Isolation and characterization of a chimpanzee monoclonal antibody to the G glycoprotein of human respiratory syncytial virus.

Crowe JE, Cheung PY, Wallace EF, Chanock RM, Larrick JW, Murphy BR, Fry K
Clin Diagn Lab Immunol. 1994 1 (6): 701-6

PMID: 8556524 · PMCID: PMC368396 · DOI:10.1128/cdli.1.6.701-706.1994

Respiratory syncytial virus (RSV) is the most common cause of serious lower respiratory tract disease in infants and young children. In this study a hybridoma line secreting a chimpanzee monoclonal antibody that neutralizes RSV was isolated. Two chimpanzees were immunized with recombinant vaccinia viruses that express the RSV F or G surface glycoprotein and 1 month later were infected intranasally with the wild-type RSV strain A2. Peripheral blood lymphocytes obtained from the animals were transformed with Epstein-Barr virus, and lymphoblastoid cell lines that secreted anti-RSV antibodies were identified by an RSV antigen-binding enzyme-linked immunosorbent assay. Supernatants from RSV antibody-secreting lymphoblastoid cell lines were tested for in vitro virus neutralization before being fused to the heteromyeloma cell GLI-H7. A chimpanzee antibody [immunoglobulin G3(lambda) subclass] produced from a hybridoma line designated E1.4/2 was shown to bind to the RSV G glycoprotein and neutralize a panel of subgroup A viruses, but not subgroup B viruses, at low (nanomolar) concentrations. Mice passively immunized with this antibody were partially resistant to RSV strain A2 challenge. The usefulness of such antibodies in immunoprophylaxis and immunotherapy of RSV infection is discussed.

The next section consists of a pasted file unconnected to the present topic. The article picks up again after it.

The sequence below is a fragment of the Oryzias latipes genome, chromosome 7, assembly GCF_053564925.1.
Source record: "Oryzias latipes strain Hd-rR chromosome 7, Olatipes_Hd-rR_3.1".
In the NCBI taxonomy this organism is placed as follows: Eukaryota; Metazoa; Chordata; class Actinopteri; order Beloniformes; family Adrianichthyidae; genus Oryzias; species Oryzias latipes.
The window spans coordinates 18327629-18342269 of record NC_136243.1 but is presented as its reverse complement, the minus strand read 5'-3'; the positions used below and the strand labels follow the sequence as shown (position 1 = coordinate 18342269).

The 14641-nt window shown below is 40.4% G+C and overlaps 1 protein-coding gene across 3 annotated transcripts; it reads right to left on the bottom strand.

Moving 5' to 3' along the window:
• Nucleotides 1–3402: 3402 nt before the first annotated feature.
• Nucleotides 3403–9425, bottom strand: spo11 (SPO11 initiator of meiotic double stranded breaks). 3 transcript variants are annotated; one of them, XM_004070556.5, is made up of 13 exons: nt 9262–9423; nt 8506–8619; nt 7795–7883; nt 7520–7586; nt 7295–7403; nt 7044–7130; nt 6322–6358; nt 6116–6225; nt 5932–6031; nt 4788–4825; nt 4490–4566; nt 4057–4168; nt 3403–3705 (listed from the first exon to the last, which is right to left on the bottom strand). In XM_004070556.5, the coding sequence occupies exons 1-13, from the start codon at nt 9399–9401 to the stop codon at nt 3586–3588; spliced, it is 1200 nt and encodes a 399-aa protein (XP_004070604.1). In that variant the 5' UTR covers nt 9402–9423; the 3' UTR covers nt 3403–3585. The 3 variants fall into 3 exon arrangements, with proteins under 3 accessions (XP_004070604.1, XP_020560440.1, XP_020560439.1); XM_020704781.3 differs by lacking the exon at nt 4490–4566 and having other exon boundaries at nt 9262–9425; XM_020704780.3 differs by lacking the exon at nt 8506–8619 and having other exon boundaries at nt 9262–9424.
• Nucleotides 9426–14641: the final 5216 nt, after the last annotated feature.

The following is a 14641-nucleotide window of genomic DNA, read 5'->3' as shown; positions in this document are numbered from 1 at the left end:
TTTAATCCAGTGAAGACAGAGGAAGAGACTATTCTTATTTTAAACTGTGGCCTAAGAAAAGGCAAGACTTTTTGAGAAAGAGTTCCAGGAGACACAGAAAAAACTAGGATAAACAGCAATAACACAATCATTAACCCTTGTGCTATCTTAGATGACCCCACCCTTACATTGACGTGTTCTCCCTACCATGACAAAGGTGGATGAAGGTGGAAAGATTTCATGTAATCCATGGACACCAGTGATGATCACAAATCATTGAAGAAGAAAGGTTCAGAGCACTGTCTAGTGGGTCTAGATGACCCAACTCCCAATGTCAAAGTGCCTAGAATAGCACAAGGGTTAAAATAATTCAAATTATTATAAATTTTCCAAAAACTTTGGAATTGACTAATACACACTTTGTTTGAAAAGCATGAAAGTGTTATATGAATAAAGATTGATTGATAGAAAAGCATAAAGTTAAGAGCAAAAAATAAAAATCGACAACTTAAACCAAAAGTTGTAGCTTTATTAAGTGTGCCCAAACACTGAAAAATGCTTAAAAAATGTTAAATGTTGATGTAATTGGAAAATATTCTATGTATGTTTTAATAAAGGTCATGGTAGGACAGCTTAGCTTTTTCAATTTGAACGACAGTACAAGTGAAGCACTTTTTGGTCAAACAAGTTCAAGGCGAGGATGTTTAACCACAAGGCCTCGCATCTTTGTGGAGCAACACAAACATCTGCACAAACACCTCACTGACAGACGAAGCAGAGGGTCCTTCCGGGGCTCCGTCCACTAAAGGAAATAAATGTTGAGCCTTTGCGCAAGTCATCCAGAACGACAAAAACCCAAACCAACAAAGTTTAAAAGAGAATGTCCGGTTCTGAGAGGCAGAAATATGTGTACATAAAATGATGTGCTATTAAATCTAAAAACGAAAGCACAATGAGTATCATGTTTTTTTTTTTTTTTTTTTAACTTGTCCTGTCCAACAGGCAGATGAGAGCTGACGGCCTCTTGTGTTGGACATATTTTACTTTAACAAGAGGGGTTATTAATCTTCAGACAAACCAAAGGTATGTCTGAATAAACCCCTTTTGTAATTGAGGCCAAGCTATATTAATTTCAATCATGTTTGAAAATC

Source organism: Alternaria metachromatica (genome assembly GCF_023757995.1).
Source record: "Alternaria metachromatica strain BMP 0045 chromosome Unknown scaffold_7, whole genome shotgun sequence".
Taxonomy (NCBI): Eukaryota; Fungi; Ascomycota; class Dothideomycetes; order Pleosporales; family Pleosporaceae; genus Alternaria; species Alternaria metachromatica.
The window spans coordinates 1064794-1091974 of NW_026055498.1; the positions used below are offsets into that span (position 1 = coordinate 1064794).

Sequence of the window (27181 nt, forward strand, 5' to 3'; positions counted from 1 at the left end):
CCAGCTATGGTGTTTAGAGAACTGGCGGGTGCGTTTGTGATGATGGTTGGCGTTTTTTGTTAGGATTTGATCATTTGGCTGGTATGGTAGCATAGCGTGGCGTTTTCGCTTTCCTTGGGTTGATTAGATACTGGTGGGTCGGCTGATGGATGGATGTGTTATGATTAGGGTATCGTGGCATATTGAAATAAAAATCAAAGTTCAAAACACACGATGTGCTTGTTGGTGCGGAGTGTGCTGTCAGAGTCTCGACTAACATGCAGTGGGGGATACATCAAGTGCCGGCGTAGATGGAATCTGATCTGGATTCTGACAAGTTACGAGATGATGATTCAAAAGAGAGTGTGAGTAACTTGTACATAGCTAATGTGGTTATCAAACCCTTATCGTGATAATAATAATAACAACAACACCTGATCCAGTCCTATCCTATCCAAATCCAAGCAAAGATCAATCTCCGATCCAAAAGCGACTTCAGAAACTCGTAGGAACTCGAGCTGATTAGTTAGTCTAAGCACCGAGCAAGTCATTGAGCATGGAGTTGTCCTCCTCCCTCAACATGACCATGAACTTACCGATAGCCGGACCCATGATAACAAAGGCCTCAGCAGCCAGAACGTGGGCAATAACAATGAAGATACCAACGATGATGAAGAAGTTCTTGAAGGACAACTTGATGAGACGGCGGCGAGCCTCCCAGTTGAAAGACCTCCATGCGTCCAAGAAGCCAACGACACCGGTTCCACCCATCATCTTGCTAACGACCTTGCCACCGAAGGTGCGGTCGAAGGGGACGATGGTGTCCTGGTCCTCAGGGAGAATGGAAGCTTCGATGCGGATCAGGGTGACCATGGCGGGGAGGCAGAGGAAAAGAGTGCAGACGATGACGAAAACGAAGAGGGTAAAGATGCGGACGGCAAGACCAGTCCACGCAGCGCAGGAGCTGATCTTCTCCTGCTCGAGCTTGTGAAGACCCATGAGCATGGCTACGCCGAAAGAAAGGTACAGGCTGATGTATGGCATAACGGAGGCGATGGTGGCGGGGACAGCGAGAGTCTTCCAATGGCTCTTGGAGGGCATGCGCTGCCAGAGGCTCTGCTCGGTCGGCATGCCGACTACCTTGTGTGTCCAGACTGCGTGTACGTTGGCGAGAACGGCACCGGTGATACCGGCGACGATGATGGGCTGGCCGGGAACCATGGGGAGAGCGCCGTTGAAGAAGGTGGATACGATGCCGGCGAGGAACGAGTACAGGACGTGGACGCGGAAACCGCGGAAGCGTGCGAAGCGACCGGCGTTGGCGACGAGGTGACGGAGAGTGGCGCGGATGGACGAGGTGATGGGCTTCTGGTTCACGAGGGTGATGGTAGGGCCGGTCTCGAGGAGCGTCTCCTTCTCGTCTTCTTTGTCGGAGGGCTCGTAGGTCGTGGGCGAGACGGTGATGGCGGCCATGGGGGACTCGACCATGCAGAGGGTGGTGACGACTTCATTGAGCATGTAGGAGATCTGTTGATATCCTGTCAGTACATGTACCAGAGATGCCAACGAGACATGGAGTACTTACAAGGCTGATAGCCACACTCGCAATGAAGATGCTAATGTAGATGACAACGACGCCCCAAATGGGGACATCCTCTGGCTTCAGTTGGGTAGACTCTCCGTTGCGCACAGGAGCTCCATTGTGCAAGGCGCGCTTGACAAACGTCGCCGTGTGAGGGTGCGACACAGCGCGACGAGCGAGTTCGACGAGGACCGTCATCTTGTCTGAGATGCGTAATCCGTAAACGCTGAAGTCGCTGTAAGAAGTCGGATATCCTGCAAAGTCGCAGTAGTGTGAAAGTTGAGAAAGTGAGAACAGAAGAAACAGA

MeSH Terms (13)

Animals Antibodies, Monoclonal B-Lymphocytes Glycoproteins Herpesvirus 4, Human Hybridomas Immunization Mice Mice, Inbred BALB C Neutralization Tests Pan troglodytes Respiratory Syncytial Viruses Viral Vaccines

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